Immigration and Criminal Gangs

USF and visiting scholars will explore issues related to juvenile gangs known as maras in Central America.


By Barbara Melendez

USF News


TAMPA, Fla. (March 25, 2013) – The relationship between immigrants and criminal gangs will be explored during a discussion Thursday at the University of South Florida titled, “Migration and Criminal Organizations: Transnational Challenges for Central America in the Twenty-First Century.”


Free and open to the public, the exploration of this dilemma takes place Thursday, March 28 from 2:30 p.m. to 5:30 p.m. at the Patel Center for Global Solutions, Room 136/138. A reception and an informal discussion will follow. 


“We are urging as many people as possible to learn more about an issue that has implications throughout the Americas,” said Rachel May, director of the Institute for the Study of Latin America and the Caribbean (ISLAC), one of the event’s sponsors along with the Status of Latinos Committee (SOL) and the Department of Government and International Affairs


There will be three presentations: Isabel Rosales, a doctoral candidate from the University of Hamburg and a visiting fellow at UF will provide some background in her talk, “’Bienvenido a Casa’: Transnational Migration and Sending States in Central America; Guatemalan scholar Otto Argueta, from the University of Hamburg’s German Institute of Global and Area Studies’ Institute of Latin American Studies and also a visiting fellow at UF, will cover the “Political-criminal Nexus in El Salvador, Guatemala and Nicaragua”; and USF Professor Harry Vanden, an expert on Latin America and democratization in Government and International Affairs, will speak on “Ungoverned Spaces in Latin America: Mara Turf in Central America.”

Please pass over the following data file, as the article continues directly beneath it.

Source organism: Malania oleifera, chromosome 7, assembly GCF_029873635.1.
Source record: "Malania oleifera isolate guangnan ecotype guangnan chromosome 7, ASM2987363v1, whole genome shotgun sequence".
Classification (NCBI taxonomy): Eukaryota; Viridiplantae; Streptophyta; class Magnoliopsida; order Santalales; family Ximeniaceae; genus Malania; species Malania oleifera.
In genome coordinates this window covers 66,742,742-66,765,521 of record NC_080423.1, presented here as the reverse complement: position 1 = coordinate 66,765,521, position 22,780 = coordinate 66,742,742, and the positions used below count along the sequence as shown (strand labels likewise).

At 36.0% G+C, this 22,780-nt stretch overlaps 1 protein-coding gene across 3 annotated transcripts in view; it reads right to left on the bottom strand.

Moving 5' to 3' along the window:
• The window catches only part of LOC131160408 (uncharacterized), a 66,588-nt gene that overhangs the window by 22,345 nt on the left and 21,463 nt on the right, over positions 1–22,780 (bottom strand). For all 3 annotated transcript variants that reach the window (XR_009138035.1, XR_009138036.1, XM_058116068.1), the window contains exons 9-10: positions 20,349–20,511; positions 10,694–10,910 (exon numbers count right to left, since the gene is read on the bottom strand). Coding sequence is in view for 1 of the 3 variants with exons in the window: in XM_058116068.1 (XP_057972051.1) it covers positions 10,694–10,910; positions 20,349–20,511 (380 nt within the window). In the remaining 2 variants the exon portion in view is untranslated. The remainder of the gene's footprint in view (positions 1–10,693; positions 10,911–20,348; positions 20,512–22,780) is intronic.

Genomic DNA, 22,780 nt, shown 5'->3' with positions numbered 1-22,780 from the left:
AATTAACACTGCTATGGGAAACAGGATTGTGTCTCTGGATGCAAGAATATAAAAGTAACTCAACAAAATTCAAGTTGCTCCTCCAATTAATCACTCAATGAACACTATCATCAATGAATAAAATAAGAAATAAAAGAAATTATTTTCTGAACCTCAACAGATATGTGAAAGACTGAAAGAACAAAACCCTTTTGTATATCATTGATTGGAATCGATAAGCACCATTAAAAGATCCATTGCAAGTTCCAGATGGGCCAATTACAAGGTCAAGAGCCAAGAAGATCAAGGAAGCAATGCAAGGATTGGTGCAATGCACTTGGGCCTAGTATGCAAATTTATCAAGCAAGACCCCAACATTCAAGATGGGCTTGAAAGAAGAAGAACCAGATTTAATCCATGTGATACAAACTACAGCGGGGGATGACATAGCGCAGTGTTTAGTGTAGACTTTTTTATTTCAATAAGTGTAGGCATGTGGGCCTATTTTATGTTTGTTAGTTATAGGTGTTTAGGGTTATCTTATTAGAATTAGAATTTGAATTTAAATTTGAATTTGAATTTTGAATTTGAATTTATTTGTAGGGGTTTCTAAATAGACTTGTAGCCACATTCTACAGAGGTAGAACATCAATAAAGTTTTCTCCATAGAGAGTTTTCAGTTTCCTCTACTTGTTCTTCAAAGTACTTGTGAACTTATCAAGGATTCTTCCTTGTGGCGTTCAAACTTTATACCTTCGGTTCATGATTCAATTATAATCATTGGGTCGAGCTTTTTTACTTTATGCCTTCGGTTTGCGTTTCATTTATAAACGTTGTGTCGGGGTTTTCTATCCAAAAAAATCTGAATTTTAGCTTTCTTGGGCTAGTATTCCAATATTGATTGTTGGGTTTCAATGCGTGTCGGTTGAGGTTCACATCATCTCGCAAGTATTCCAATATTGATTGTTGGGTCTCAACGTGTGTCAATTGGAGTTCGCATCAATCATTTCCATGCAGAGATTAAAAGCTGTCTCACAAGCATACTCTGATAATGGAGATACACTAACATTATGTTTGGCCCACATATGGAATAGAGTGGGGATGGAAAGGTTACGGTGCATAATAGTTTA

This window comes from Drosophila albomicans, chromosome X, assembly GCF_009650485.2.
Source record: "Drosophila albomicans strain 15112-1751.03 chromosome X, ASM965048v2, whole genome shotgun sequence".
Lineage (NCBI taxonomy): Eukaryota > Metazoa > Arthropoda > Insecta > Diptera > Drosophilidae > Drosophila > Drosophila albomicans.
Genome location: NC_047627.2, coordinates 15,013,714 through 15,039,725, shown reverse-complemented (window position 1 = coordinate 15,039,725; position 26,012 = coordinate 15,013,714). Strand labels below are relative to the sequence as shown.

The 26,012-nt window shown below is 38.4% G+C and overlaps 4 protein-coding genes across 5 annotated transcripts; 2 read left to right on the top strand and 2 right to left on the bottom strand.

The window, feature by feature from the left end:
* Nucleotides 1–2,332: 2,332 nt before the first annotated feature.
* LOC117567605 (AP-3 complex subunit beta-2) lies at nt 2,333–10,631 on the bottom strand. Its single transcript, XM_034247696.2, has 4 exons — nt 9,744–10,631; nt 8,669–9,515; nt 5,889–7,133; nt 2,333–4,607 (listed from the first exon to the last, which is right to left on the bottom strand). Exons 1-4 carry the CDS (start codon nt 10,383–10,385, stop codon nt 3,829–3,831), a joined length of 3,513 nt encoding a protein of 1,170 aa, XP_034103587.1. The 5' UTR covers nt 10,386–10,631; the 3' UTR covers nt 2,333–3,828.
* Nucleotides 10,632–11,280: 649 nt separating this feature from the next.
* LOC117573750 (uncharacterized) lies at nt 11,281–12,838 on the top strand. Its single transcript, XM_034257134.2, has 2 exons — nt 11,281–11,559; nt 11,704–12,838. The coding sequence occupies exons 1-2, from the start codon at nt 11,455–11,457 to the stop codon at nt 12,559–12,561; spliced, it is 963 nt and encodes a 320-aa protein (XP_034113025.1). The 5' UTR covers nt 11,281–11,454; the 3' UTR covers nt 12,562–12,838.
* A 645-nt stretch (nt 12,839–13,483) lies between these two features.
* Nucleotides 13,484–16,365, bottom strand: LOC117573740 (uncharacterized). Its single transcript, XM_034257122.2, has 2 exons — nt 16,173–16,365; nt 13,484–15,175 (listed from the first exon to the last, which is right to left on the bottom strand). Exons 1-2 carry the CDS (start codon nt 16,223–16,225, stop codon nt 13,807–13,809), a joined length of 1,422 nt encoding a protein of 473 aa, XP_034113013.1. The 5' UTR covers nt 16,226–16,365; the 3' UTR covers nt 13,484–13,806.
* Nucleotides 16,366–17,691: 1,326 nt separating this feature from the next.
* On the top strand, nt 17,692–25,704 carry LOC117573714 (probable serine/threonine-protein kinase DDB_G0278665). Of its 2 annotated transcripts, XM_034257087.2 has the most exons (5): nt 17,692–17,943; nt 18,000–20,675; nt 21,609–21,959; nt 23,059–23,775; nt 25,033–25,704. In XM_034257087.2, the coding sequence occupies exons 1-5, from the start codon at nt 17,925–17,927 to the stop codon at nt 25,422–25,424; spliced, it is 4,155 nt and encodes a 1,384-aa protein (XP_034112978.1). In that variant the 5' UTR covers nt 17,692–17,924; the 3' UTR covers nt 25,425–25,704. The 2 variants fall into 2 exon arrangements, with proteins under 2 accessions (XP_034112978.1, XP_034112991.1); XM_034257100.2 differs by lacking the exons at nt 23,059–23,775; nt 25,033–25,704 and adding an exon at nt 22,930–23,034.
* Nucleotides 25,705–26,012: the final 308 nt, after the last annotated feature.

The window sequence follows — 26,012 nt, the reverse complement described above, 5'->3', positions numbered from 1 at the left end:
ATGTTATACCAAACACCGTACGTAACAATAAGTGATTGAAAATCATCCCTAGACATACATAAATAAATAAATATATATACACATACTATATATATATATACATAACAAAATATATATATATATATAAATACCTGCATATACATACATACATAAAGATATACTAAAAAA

Moderating the discussion will be two USF faculty members who are experts on globalization and immigration, Government and International Affairs Professor Michael Solomon and Assistant Professor Angela Stuesse from the Department of Anthropology.


"In many parts of the United States immigrants from Central America tend to be somewhat invisible, overshadowed by popular misconceptions that all Latin American migrants are 'Mexican,'” noted Stuesse. “In other areas, however, they are crucial actors, both in immigrant communities and in the struggle for immigrant rights.  Throughout our country, Central Americans are having a tremendous impact."


It was reported in 2011 that 2.9 million immigrants from Central America call the United States home.  From Belize, Costa Rica, El Salvador, Guatemala, Honduras, Nicaragua and Panama, their numbers have grown dramatically in the past four decades. 


Most come from El Salvador and Guatemala, roughly two-thirds of the nearly three million and most of them reside in California, Texas and Florida.


A variety of factors force them to leave home, among them violence in large part due to the spread of Mexican drug cartels. What they face when they leave home is possible kidnapping, forced labor if they manage to survive death in the course of crossing the hostile terrain between their homes, through Mexico and arrival on this side of the border. Many are captured. In recent years they have formed a slight majority of those apprehended in South Texas, representing what is believed to be a new trend, according to border patrols.


Once safely in the U.S., immigrants from Central America are concentrated in the lowest-paying jobs among the estimated 14 million – legal and undocumented – from Mexico and the northern triangle of Central America, El Salvador, Guatemala and Honduras.


While they play quite an important role in the U.S. economy as well as within their own communities, as do all immigrants, they are the subjects of contentious debates on immigration policy.


Complicating the various issues raised by immigration is criminality. Gangs in Central America are known as maras – their members mareros.  They have grown out of the chaos of the violent civil wars and expanded to the extent where they are challenging civil authority in various towns and cities.


“Many learned their tactics while living in the United States and introduced them to Central America after being deported,” notes Vanden.  “Though the members are largely young, they are considered a major threat to national security – in Central America and potentially, the United States – because of their numbers, their audacious brutality and because they are aligning with narcotics cartels and challenging the sovereignty of the government in the areas they control.”


Barbara Melendez can be reached at 813-974-4563.